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Thursday, November 14, 2013

An Italian Holiday

Post by Kristy McCaffrey

“Life is like a ten-speed bicycle. Most of us have gears we never use.” ~ Charles M. Schulz

My mother, my sister and I went on an Italian holiday in October, just the three of us, women alone navigating a foreign country. I’ve traveled quite a bit, my mother also, my sister into the wilderness but never out of the country, and despite this there was an underlying element of fear. Travel can be unsettling, and in a different country, disorienting. Add to that the absence of the men in our lives, that subtle reliance I have on my husband to, well, fix things, to problem-solve, to pick up the phone and speak to someone in a language likely not to be English.

My mom at the Colosseum.
We landed in Rome after fifteen plus hours of travel and immediately toured the Colosseum and the Roman Forum. I would highly recommend booking a tour in advance if only to bypass the long entrance lines. We did the same at the end of the week for the Vatican. The magnificence of the Sistine Chapel left me in tears, or maybe it was the claustrophobia of seeing it with 10,000 other people. Our savvy tour guide—a young Italian woman—gave us wise advice, “Get out while you can. Save yourself.”



Michelangelo's Pieta.
Truly magnificent.
Piazza Navona, Rome.
My mom and I in St. Peter's
Basilica, Vatican City.

Soriano nel Cimino.
The bulk of our holiday was spent on a Culture Discovery Vacation Tour in the small town of Soriano nel Cimino, a two-hour drive north of Rome. Soriano is a medieval village situated upon a hill, very quaint and picturesque; it was like stepping back in time. But several excursions into the countryside later, we learned that picturesque medieval hilltop towns are everywhere in Italy. Italians are so lucky. We arrived during Soriano’s annual Chestnut Festival, which meant a steady stream of sword-fighting displays, drumming through the evening, jousting and archery tournaments, and flag-throwing competitions. Not only were we immersed in Italian culture, we were now steeped in historic Italian culture. It was difficult not to skip down the narrow cobblestone street each morning to the local café for a pastry and cappuccino, so idyllic our existence became. My sister and I settled into a cute two-bedroom apartment while my mom had her own accommodations, a one-bedroom retreat. We soon began our week of eating cheese and pasta and cheese, and drinking wine, wine, and more wine.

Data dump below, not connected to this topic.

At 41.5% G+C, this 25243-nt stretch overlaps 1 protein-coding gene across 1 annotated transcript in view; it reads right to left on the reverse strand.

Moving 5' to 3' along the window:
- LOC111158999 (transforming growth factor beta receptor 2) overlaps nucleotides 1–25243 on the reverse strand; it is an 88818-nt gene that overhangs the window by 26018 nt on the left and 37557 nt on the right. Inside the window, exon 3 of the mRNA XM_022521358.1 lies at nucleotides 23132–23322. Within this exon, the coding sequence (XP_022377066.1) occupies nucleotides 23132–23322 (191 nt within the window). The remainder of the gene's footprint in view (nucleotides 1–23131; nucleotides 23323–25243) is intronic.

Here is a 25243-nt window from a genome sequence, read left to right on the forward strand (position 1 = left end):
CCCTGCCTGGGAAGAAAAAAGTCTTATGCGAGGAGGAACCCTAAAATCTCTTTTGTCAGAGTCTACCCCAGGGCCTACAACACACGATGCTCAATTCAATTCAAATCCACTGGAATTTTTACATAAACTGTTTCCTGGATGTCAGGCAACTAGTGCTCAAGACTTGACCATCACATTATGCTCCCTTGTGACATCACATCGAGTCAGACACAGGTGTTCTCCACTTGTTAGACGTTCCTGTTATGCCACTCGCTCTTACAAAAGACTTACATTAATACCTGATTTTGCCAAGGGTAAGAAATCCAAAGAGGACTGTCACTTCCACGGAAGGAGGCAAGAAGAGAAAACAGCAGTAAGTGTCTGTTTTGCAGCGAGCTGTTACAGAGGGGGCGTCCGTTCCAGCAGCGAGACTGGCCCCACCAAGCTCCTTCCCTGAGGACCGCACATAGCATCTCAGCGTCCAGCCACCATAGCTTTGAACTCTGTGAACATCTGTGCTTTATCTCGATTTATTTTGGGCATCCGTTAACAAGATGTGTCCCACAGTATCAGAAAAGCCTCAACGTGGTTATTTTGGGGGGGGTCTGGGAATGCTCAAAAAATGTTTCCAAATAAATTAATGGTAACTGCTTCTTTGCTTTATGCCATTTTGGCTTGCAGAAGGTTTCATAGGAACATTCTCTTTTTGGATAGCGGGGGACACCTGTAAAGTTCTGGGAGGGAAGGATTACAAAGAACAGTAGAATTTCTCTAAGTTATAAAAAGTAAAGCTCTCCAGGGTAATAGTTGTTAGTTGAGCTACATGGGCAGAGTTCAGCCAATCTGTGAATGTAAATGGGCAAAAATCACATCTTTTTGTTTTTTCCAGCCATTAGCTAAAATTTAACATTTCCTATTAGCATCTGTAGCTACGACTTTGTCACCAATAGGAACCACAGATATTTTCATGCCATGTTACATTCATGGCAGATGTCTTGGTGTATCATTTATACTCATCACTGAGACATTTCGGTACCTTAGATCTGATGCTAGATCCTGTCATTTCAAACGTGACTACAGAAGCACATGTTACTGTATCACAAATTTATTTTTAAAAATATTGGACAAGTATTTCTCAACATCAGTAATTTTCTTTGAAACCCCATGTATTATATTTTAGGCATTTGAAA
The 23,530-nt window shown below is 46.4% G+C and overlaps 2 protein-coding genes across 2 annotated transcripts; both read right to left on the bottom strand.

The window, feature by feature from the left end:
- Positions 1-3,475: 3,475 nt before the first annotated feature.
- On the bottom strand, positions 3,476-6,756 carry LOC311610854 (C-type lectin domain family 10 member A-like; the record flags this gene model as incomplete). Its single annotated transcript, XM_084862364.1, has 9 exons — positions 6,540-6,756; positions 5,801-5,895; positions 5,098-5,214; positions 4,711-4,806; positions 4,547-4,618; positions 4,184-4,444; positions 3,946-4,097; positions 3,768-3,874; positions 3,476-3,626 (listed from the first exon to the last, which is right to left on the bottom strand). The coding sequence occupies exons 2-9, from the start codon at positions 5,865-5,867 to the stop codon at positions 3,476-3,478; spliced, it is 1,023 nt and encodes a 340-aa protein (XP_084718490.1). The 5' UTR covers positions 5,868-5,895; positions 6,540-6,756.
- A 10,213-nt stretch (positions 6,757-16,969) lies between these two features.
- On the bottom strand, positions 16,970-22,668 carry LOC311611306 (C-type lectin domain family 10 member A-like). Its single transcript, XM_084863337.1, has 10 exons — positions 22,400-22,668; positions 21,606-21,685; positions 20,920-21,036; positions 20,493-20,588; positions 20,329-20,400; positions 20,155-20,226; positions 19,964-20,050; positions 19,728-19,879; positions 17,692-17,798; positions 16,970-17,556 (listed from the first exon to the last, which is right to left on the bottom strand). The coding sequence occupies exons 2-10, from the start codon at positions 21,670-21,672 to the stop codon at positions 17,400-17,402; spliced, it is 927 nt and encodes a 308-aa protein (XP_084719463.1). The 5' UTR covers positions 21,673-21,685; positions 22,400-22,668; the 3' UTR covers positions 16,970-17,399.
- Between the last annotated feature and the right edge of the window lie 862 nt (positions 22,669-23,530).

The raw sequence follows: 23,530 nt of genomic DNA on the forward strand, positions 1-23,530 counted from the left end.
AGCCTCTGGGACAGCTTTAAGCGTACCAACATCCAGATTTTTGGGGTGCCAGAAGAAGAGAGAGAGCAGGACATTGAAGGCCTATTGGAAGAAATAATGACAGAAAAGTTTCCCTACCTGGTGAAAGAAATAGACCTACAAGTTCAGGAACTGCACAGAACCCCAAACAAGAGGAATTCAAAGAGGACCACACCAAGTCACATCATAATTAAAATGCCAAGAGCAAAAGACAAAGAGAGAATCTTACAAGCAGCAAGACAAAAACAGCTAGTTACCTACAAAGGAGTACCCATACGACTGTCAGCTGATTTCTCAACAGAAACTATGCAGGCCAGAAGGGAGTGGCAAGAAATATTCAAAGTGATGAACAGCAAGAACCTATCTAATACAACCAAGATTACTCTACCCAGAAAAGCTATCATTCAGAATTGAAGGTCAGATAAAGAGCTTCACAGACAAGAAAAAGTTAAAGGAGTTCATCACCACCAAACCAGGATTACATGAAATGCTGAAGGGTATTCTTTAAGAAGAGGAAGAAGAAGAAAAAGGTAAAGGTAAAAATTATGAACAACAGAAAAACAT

My Italian apartment in Soriano.
The cobblestone streets of Soriano.
My sister, myself and my mom.
The castle of Soriano is behind us.

Culture Discovery offers trips that encompass hands-on cooking classes with tours of surrounding towns. Interaction with local families lend a friendly atmosphere not normally found on trips abroad. It’s an immersive experience and an exhausting one. Still, my appreciation for Italy has only deepened.

I’m a middle-of-the-road cook; my mother hardly cooks at all; my sister loves it. The cooking classes offered something for everyone. We made Pappardelle pasta from scratch, along with Bolognese sauce. There was Tuscan Roasted Chicken and Potatoes and homemade Tiramisu, a Brasato al Barolo Roast (soaked overnight in an entire bottle of Barolo red wine) and a light, creamy Panna Cotta for dessert. We learned the art of making Pecorino cheese, heating the sheep’s milk in a huge pot and scraping the sides by hand to scoop the cheese, then upon reheating, skimming the curdles from the top for Ricotta (a re-cooked cheese). In learning to make Panzanella I came to appreciate the ingenuity of Italian women. Panzanella is a salad with old bread soaked in water as its base. Italian women always make use of leftovers. Throughout the week it became clear that many Italian dishes are deceptively simple. We were urged to experiment upon our return home. Olive oil, fresh garlic and lemon can work wonders with almost any ingredients. I learned a new appreciation for my Italian mother-in-law, surrounded as I was by men and women who reminded me of her boisterous family that had emigrated to Pennsylvania.